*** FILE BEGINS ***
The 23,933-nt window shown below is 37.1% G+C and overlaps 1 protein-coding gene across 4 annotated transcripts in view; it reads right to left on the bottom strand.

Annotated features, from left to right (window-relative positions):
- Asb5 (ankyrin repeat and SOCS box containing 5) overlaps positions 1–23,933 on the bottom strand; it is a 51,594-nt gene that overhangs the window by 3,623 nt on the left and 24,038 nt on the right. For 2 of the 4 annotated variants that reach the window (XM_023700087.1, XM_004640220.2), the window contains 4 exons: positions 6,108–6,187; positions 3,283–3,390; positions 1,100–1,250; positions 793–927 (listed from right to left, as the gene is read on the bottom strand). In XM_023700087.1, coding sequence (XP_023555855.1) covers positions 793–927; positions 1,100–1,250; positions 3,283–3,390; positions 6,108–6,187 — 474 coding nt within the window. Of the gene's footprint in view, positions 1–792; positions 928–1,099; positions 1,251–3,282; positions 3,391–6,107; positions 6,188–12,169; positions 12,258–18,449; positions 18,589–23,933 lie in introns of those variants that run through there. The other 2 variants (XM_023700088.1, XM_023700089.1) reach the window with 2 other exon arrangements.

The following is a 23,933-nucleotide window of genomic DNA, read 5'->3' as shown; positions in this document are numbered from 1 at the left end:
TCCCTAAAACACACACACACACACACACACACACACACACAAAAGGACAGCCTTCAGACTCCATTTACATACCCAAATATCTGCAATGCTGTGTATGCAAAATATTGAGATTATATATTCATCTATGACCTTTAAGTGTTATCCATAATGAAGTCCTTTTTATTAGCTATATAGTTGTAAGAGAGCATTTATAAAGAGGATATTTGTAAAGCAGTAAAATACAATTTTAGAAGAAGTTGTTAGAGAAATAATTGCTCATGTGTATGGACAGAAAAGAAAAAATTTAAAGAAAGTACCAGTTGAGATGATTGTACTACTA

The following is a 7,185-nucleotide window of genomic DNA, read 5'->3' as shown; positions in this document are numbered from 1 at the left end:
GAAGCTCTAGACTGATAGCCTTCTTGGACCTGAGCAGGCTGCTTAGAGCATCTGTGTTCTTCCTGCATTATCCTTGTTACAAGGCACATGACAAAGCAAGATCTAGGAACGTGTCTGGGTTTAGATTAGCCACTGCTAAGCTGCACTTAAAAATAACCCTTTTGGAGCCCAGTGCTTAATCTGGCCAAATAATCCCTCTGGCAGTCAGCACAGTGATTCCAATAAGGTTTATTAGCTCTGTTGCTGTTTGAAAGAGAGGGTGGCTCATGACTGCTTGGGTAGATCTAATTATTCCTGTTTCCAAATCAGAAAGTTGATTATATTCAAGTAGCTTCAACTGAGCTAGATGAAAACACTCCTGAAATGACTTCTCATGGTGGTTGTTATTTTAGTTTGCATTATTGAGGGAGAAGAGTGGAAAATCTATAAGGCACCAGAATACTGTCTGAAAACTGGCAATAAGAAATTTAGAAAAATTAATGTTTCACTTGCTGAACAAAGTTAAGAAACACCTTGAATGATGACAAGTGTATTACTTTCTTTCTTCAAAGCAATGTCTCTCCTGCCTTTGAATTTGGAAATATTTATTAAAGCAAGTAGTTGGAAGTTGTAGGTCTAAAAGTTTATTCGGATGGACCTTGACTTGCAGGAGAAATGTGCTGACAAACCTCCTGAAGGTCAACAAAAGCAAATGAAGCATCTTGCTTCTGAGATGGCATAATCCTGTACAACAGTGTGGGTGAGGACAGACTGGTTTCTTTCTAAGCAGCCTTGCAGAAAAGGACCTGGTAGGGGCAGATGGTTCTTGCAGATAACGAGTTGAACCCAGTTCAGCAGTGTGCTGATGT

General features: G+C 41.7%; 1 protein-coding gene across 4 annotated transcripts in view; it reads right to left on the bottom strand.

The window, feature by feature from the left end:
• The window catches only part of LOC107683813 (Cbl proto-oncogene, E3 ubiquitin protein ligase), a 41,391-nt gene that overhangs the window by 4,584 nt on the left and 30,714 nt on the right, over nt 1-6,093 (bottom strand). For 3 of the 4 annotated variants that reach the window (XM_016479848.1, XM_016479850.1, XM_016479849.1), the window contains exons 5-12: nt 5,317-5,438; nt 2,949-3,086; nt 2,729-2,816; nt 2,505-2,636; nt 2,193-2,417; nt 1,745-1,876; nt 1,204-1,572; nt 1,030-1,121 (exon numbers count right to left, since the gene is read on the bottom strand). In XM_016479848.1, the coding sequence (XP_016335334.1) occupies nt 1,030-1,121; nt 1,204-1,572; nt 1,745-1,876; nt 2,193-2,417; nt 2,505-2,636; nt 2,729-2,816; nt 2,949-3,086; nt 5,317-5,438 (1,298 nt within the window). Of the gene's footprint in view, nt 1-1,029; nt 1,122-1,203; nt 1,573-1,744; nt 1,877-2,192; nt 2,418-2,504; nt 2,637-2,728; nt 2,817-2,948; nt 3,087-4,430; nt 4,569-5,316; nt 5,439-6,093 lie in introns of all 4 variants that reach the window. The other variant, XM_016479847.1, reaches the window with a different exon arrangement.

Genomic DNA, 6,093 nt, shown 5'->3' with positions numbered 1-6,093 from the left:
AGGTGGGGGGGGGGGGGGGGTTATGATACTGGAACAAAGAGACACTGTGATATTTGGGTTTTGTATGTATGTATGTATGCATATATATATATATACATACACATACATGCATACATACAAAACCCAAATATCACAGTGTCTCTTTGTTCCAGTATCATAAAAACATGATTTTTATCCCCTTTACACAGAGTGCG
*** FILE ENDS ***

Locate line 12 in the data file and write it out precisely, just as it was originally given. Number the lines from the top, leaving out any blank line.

AGGTGGGGGGGGGGGGGGGGTTATGATACTGGAACAAAGAGACACTGTGATATTTGGGTTTTGTATGTATGTATGTATGCATATATATATATATACATACACATACATGCATACATACAAAACCCAAATATCACAGTGTCTCTTTGTTCCAGTATCATAAAAACATGATTTTTATCCCCTTTACACAGAGTGCG